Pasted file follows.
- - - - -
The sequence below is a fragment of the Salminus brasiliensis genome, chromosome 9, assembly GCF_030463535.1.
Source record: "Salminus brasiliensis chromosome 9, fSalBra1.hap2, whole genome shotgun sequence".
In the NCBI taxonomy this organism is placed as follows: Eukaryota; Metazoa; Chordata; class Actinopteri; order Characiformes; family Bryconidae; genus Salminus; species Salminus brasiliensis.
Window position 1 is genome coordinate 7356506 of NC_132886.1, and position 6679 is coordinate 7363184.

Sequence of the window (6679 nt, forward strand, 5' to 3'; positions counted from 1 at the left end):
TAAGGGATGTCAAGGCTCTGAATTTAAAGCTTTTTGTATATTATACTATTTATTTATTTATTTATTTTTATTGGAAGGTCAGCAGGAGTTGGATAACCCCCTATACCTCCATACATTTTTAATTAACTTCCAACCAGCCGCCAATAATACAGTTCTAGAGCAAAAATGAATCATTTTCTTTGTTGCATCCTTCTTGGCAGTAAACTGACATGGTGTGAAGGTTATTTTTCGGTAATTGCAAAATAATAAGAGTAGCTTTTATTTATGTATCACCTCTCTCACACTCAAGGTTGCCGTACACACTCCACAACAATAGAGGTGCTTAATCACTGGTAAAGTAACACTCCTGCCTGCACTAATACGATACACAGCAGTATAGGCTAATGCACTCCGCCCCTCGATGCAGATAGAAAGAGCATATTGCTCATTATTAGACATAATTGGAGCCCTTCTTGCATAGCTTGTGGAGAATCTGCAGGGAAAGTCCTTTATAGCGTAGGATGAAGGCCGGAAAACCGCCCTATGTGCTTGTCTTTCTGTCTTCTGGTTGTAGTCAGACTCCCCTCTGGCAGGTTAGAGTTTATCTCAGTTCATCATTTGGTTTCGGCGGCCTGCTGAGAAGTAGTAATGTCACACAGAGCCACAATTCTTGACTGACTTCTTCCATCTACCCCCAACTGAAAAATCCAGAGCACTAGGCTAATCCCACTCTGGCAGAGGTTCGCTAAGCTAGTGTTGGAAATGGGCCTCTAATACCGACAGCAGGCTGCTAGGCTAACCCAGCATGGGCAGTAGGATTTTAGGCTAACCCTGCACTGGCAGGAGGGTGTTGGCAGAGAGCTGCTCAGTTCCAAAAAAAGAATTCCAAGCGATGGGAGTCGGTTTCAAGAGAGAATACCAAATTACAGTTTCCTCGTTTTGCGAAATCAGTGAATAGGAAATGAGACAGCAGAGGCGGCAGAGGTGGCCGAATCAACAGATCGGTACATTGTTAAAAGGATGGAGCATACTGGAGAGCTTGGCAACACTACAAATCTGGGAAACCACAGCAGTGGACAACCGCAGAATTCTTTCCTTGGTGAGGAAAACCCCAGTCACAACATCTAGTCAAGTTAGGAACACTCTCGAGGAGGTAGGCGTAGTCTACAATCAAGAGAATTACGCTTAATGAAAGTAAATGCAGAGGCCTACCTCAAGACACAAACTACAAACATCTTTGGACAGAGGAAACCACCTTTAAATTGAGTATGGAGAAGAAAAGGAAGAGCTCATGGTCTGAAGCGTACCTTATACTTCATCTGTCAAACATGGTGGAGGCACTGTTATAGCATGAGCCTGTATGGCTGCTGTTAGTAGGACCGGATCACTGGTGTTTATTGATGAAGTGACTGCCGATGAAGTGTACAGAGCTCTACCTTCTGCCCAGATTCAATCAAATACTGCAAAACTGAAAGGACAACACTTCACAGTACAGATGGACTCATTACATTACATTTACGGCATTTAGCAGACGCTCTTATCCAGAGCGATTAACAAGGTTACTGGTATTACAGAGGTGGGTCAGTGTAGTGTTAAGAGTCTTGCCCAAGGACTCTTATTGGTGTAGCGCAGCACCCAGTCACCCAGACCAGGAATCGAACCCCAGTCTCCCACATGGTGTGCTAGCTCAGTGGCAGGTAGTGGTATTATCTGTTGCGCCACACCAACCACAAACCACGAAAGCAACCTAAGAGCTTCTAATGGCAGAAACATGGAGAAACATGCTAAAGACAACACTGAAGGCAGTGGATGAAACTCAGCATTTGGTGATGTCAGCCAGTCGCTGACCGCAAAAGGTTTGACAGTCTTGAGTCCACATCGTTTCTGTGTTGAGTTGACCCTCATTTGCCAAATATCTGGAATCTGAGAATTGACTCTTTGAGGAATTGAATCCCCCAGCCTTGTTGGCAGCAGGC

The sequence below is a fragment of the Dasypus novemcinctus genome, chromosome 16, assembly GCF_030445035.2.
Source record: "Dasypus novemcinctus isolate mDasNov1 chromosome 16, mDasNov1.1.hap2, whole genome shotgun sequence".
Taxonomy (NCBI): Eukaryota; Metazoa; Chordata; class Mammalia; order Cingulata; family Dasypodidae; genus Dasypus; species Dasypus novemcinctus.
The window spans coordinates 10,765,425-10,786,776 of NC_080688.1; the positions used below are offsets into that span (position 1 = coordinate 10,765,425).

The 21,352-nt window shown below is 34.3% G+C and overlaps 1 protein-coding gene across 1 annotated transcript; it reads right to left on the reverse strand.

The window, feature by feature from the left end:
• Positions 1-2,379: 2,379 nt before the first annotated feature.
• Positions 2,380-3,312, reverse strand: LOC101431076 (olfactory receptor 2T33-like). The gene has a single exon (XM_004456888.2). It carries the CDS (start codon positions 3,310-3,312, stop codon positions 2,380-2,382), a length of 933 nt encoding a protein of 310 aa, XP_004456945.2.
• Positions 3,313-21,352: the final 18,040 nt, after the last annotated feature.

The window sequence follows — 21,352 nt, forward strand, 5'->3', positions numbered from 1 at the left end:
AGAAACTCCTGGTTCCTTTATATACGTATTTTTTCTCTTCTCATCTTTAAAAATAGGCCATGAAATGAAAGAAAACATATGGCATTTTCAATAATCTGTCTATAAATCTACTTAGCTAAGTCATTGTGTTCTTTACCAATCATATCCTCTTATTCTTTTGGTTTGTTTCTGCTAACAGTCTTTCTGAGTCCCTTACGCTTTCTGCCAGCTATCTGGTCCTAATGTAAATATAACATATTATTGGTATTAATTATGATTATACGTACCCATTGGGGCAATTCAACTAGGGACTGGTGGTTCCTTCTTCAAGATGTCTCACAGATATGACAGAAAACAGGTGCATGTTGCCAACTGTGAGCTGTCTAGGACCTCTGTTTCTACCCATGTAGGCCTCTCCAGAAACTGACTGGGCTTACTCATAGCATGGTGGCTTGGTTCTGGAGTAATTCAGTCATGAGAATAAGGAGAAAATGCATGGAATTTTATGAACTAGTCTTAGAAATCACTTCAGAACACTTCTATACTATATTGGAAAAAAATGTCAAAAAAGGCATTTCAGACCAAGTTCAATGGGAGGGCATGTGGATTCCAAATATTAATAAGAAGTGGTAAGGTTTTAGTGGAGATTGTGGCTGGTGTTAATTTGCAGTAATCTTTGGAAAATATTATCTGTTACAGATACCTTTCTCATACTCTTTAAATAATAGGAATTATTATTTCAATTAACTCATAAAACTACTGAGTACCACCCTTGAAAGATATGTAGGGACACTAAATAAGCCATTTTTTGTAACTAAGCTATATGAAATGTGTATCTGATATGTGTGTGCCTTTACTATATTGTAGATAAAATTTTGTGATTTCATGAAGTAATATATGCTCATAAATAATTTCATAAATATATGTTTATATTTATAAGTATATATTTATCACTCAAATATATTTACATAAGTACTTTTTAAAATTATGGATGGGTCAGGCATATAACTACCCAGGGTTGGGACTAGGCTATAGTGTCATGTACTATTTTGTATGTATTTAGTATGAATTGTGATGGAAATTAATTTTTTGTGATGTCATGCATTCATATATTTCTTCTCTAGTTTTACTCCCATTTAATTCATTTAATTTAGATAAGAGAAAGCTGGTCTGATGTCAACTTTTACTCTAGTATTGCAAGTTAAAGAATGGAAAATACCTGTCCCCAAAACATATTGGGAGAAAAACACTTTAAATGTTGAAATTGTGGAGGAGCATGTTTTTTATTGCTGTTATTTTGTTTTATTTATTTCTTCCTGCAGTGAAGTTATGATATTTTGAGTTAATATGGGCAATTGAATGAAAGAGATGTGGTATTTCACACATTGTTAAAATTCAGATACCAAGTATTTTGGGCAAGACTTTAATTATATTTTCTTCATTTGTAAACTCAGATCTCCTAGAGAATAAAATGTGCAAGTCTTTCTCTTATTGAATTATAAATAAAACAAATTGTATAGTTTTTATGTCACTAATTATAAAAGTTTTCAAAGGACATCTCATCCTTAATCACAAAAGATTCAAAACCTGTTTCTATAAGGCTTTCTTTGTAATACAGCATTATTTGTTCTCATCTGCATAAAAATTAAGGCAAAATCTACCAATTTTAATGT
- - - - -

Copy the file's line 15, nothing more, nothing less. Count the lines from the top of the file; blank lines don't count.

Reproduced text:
• Positions 3,313-21,352: the final 18,040 nt, after the last annotated feature.